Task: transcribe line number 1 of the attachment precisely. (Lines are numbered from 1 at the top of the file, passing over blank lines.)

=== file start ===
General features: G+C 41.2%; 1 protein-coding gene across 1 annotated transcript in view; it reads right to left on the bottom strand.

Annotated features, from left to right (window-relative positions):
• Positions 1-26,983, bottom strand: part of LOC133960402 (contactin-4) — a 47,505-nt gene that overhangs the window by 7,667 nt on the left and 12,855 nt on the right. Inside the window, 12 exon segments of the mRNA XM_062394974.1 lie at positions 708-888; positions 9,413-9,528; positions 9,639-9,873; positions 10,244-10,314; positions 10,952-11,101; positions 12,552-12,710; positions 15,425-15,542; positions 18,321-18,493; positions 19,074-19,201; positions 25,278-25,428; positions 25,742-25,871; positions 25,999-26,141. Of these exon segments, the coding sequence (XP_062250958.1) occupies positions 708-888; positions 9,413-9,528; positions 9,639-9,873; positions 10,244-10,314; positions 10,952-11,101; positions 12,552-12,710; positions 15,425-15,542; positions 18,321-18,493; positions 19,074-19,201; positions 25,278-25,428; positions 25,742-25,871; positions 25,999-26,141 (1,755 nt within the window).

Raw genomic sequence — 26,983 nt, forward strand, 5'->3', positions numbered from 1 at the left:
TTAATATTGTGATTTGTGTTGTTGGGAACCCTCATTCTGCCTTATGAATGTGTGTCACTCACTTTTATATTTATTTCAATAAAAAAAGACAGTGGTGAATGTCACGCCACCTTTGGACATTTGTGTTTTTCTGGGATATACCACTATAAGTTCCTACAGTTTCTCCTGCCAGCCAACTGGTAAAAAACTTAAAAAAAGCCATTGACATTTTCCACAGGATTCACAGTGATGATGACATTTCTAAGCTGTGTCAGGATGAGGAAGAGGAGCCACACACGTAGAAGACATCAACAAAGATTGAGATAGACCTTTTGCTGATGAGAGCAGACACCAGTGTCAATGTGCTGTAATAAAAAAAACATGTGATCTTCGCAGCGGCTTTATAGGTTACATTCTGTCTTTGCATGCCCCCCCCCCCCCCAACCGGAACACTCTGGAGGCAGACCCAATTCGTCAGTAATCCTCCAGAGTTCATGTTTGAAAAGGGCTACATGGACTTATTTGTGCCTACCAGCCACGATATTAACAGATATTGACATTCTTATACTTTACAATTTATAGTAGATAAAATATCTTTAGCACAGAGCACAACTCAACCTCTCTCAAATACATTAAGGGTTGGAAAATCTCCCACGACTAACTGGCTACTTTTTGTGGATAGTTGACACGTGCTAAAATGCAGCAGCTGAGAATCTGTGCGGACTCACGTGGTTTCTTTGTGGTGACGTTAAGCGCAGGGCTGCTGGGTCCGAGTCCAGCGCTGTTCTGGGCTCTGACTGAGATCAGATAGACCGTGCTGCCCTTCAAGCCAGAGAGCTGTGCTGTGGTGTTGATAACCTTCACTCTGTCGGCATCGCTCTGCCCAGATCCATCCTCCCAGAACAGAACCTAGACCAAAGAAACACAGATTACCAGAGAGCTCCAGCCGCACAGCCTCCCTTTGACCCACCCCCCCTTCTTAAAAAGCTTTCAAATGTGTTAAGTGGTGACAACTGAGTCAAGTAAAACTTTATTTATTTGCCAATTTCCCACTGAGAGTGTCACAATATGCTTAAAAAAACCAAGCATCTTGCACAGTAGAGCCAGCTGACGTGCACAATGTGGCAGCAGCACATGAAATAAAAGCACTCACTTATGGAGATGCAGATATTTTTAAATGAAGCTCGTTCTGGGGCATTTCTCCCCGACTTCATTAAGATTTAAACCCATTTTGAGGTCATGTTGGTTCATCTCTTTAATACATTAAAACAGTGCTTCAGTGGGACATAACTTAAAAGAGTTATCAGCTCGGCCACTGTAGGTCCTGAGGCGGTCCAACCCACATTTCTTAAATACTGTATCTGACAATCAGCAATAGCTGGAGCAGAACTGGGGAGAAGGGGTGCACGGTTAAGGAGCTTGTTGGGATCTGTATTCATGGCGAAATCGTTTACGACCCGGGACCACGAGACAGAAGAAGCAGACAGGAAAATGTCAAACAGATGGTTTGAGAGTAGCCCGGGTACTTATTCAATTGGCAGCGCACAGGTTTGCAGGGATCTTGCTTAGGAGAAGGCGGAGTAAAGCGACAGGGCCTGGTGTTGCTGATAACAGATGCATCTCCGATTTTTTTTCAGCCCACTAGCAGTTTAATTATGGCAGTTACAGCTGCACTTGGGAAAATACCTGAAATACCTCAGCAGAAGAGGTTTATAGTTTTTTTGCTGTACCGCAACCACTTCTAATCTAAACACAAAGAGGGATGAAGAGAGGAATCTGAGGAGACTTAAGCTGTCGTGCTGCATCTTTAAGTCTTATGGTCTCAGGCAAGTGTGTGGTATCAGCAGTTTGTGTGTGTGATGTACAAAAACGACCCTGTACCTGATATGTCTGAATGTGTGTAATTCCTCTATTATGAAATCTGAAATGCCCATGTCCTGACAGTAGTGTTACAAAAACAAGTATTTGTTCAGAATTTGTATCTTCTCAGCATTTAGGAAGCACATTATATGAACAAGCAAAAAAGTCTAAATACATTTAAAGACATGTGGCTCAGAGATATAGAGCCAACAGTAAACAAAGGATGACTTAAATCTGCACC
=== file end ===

General features: G+C 41.2%; 1 protein-coding gene across 1 annotated transcript in view; it reads right to left on the bottom strand.